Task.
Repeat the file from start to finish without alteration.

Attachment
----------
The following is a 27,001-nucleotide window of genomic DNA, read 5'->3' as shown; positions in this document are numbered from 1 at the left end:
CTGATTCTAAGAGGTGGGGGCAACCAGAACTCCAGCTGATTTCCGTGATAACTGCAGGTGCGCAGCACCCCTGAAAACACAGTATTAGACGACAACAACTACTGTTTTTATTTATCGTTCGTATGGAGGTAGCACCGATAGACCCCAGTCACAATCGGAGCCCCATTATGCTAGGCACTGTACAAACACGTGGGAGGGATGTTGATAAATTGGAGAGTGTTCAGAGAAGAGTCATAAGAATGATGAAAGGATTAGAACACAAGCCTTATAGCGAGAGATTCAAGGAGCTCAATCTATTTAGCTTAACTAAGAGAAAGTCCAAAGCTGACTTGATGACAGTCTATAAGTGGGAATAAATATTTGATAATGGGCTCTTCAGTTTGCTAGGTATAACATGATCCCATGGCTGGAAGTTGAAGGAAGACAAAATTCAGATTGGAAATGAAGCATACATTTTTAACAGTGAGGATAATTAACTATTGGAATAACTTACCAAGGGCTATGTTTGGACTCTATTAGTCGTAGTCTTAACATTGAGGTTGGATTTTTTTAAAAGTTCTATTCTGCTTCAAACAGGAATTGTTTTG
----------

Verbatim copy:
The following is a 27,001-nucleotide window of genomic DNA, read 5'->3' as shown; positions in this document are numbered from 1 at the left end:
CTGATTCTAAGAGGTGGGGGCAACCAGAACTCCAGCTGATTTCCGTGATAACTGCAGGTGCGCAGCACCCCTGAAAACACAGTATTAGACGACAACAACTACTGTTTTTATTTATCGTTCGTATGGAGGTAGCACCGATAGACCCCAGTCACAATCGGAGCCCCATTATGCTAGGCACTGTACAAACACGTGGGAGGGATGTTGATAAATTGGAGAGTGTTCAGAGAAGAGTCATAAGAATGATGAAAGGATTAGAACACAAGCCTTATAGCGAGAGATTCAAGGAGCTCAATCTATTTAGCTTAACTAAGAGAAAGTCCAAAGCTGACTTGATGACAGTCTATAAGTGGGAATAAATATTTGATAATGGGCTCTTCAGTTTGCTAGGTATAACATGATCCCATGGCTGGAAGTTGAAGGAAGACAAAATTCAGATTGGAAATGAAGCATACATTTTTAACAGTGAGGATAATTAACTATTGGAATAACTTACCAAGGGCTATGTTTGGACTCTATTAGTCGTAGTCTTAACATTGAGGTTGGATTTTTTTAAAAGTTCTATTCTGCTTCAAACAGGAATTGTTTTG